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Global climate agreement enters into force

The international Paris Agreement on climate change has come into force ahead of opposition from Donald Trump, while the UK has set out its plans to spend £730 million on renewables annually.

The international Paris Agreement on climate change has come into force ahead of opposition Donald Trump, while the UK has set out its plans to spend £730 million on renewables annually.

The Paris Agreement, originally brokered between 195 countries in December 2015, puts a global framework in place for all countries to tackle climate change for the first time.  

Key measures include a legal requirement on every country to review and strengthen individual commitments every five years, and a collective agreement to reach a ‘carbon neutral’ global economy during this century.

For it to come into force, the treaty needed to be ratified by at least 55 countries responsible for 55 per cent of global emissions. The threshold was passed in October after China and the US, and then the EU, ratified the agreement.

The precise workings of the treaty are not yet in place, with a number of key decisions expected over the next two years. The Cambridge Institute for Sustainability Leadership (CISL) has published a guide to explain the major implications for UK businesses.

Trump threat

However, the shock election of Donald Trump to the US presidency has caused fears that the world’s second biggest emitter behind China may back out of its commitments.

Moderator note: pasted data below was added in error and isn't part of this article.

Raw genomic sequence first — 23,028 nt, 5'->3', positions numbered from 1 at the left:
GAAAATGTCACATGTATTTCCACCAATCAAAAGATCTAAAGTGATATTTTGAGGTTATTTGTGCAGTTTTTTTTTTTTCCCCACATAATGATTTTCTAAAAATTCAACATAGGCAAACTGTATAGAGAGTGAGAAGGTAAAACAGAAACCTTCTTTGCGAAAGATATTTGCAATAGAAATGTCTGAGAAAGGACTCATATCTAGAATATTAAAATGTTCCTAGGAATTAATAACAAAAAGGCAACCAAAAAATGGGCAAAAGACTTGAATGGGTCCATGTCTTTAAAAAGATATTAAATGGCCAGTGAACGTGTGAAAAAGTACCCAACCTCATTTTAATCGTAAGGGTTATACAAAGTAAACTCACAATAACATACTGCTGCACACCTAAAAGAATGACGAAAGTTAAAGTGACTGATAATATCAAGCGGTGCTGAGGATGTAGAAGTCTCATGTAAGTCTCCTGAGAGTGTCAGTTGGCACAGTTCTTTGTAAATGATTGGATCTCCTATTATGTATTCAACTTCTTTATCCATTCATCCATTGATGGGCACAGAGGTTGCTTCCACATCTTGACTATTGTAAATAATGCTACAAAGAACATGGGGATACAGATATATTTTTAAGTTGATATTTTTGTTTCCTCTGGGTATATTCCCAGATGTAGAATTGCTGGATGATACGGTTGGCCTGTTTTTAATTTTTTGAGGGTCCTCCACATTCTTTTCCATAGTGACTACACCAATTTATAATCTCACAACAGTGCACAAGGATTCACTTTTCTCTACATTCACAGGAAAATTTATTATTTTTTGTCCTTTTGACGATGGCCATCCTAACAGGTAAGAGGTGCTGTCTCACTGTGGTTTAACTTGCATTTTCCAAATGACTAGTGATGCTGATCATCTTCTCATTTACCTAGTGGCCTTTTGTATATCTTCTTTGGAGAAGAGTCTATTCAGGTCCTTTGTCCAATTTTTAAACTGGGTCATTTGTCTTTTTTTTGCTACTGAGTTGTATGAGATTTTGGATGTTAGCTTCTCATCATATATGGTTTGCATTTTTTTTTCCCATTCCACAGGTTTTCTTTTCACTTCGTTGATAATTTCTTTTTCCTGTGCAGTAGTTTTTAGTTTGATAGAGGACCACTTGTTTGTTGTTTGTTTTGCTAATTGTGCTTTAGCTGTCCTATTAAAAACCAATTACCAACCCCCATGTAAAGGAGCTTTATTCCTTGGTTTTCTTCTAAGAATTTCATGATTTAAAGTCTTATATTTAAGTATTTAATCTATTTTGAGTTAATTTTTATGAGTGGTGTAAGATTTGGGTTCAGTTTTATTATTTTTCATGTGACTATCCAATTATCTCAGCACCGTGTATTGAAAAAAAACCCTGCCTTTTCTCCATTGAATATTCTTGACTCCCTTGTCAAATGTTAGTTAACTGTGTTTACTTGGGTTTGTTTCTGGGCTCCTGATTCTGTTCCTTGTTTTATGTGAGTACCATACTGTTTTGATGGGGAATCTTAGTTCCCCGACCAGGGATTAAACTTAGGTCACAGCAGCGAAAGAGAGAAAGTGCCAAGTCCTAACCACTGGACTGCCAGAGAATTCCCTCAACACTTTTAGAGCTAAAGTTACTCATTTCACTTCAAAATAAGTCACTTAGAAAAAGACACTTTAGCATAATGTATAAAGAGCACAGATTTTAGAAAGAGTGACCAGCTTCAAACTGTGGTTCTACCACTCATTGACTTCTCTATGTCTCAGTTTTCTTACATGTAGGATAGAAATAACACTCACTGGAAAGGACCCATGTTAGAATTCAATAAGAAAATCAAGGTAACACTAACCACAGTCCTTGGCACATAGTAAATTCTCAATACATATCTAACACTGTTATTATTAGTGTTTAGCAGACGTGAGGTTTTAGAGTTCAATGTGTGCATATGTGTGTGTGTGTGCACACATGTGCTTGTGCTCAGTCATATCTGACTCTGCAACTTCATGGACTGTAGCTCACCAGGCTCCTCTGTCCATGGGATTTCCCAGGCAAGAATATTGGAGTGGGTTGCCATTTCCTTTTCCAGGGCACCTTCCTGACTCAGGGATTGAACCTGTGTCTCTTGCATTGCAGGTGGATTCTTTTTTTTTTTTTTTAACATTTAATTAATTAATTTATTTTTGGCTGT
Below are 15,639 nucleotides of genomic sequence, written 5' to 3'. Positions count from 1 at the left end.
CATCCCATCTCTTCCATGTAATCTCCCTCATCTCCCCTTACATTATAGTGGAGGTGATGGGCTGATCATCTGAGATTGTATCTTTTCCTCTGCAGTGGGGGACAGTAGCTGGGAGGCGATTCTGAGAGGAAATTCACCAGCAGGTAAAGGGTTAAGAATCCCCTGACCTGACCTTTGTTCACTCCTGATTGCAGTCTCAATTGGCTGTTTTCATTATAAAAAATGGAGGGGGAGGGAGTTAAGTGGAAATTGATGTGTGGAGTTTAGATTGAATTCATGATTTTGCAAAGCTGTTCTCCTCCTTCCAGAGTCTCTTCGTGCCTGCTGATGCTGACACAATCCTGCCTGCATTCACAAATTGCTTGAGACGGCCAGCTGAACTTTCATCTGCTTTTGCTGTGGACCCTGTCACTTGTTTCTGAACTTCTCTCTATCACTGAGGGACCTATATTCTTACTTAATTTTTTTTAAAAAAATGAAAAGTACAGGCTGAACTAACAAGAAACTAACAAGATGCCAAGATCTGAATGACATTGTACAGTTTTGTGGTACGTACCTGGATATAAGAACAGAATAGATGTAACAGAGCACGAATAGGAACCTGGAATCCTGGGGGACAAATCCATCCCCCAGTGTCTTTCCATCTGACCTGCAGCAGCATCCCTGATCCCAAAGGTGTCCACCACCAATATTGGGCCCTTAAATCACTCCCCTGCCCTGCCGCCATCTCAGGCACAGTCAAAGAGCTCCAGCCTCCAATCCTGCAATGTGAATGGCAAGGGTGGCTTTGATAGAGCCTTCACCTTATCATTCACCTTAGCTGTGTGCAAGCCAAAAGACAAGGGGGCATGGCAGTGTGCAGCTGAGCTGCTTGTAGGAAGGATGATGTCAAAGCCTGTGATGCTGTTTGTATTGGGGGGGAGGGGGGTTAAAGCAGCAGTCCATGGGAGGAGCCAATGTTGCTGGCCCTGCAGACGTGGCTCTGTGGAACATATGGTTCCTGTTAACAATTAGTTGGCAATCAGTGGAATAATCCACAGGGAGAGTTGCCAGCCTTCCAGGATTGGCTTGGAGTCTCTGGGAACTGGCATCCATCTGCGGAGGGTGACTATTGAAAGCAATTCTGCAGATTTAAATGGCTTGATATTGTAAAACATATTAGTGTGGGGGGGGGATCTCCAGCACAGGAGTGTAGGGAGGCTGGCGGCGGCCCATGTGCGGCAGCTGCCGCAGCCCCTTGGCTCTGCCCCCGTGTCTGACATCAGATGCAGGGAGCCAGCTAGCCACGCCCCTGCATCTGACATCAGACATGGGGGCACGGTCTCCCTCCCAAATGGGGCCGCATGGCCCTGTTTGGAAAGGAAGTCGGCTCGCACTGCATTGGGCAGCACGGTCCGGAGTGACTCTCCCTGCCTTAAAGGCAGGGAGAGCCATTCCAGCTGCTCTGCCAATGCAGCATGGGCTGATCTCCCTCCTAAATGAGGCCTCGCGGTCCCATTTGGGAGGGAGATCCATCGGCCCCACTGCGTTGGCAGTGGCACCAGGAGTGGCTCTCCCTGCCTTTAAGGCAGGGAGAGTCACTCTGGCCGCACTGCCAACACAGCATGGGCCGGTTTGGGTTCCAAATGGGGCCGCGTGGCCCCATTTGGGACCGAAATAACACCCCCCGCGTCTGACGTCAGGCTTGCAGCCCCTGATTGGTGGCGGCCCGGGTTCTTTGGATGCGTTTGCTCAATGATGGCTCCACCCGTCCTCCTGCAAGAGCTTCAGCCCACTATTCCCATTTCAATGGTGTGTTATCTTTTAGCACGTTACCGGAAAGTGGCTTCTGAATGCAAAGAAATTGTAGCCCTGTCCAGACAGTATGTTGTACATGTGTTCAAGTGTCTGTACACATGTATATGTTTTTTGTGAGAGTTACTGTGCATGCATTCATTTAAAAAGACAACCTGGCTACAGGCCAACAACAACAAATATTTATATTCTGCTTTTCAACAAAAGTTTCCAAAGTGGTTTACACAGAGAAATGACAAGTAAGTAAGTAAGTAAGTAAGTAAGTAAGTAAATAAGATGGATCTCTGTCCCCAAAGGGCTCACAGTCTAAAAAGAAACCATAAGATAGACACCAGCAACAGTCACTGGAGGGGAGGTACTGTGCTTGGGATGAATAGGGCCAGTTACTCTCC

Donald Trump was vocal critic of climate change during his presidential campaign and has promised to pull the US out of the Paris Agreement and curb the measures put in place by President Obama to move the US economy in a low carbon direction.

Nevertheless, experts have argued that, although concerning, Trump will find it difficult to stem the tide of action due to legal constraints and the global consensus on climate change.

UK leadership

Meanwhile, the UK has reaffirmed a commitment made in the 2016 Spring Budget to spend £730 million in annual support for renewable energy over the course of this parliament. 

The government has set out a consultation on proposals to phase out coal power stations by 2025, a commitment originally announced in 2015.

Business and energy secretary Greg Clark said: “We’re sending a clear signal that Britain is one of the best places in the world to invest in clean, flexible energy as we continue to upgrade our energy infrastructure.

“This is a key part of our upcoming Industrial Strategy, which will provide companies with the further support they need to innovate as we build a diverse energy system fit for the 21st century that is reliable while keeping bills down for our families and businesses.”